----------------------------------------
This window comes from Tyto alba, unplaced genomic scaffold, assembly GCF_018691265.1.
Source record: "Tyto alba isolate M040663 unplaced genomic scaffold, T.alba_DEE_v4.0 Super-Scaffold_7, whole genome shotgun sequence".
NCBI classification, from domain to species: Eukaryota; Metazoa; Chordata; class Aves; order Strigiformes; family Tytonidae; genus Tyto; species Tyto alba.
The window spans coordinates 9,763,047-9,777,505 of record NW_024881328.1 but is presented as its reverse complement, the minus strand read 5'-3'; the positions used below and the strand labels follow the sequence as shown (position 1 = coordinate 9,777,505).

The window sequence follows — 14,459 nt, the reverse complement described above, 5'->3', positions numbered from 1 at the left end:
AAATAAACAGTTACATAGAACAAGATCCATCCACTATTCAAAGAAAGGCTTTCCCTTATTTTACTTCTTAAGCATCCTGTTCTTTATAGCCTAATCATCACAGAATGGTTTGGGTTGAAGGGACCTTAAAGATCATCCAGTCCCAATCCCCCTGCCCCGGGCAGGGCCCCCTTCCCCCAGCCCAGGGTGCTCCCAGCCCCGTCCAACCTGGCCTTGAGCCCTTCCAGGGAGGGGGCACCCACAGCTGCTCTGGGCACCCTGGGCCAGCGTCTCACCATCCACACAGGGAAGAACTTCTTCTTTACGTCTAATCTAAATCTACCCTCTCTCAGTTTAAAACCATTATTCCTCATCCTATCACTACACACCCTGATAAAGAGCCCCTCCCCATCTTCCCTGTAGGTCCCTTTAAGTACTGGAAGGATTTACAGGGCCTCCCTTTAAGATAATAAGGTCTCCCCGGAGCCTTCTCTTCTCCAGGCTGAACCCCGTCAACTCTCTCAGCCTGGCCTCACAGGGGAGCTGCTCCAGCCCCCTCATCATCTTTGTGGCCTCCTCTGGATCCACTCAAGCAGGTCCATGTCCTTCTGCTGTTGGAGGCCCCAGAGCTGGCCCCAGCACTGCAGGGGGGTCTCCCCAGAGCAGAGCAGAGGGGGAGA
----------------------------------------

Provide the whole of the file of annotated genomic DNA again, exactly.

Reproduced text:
This window comes from Tyto alba, unplaced genomic scaffold, assembly GCF_018691265.1.
Source record: "Tyto alba isolate M040663 unplaced genomic scaffold, T.alba_DEE_v4.0 Super-Scaffold_7, whole genome shotgun sequence".
NCBI classification, from domain to species: Eukaryota; Metazoa; Chordata; class Aves; order Strigiformes; family Tytonidae; genus Tyto; species Tyto alba.
The window spans coordinates 9,763,047-9,777,505 of record NW_024881328.1 but is presented as its reverse complement, the minus strand read 5'-3'; the positions used below and the strand labels follow the sequence as shown (position 1 = coordinate 9,777,505).

The window sequence follows — 14,459 nt, the reverse complement described above, 5'->3', positions numbered from 1 at the left end:
AAATAAACAGTTACATAGAACAAGATCCATCCACTATTCAAAGAAAGGCTTTCCCTTATTTTACTTCTTAAGCATCCTGTTCTTTATAGCCTAATCATCACAGAATGGTTTGGGTTGAAGGGACCTTAAAGATCATCCAGTCCCAATCCCCCTGCCCCGGGCAGGGCCCCCTTCCCCCAGCCCAGGGTGCTCCCAGCCCCGTCCAACCTGGCCTTGAGCCCTTCCAGGGAGGGGGCACCCACAGCTGCTCTGGGCACCCTGGGCCAGCGTCTCACCATCCACACAGGGAAGAACTTCTTCTTTACGTCTAATCTAAATCTACCCTCTCTCAGTTTAAAACCATTATTCCTCATCCTATCACTACACACCCTGATAAAGAGCCCCTCCCCATCTTCCCTGTAGGTCCCTTTAAGTACTGGAAGGATTTACAGGGCCTCCCTTTAAGATAATAAGGTCTCCCCGGAGCCTTCTCTTCTCCAGGCTGAACCCCGTCAACTCTCTCAGCCTGGCCTCACAGGGGAGCTGCTCCAGCCCCCTCATCATCTTTGTGGCCTCCTCTGGATCCACTCAAGCAGGTCCATGTCCTTCTGCTGTTGGAGGCCCCAGAGCTGGCCCCAGCACTGCAGGGGGGTCTCCCCAGAGCAGAGCAGAGGGGGAGA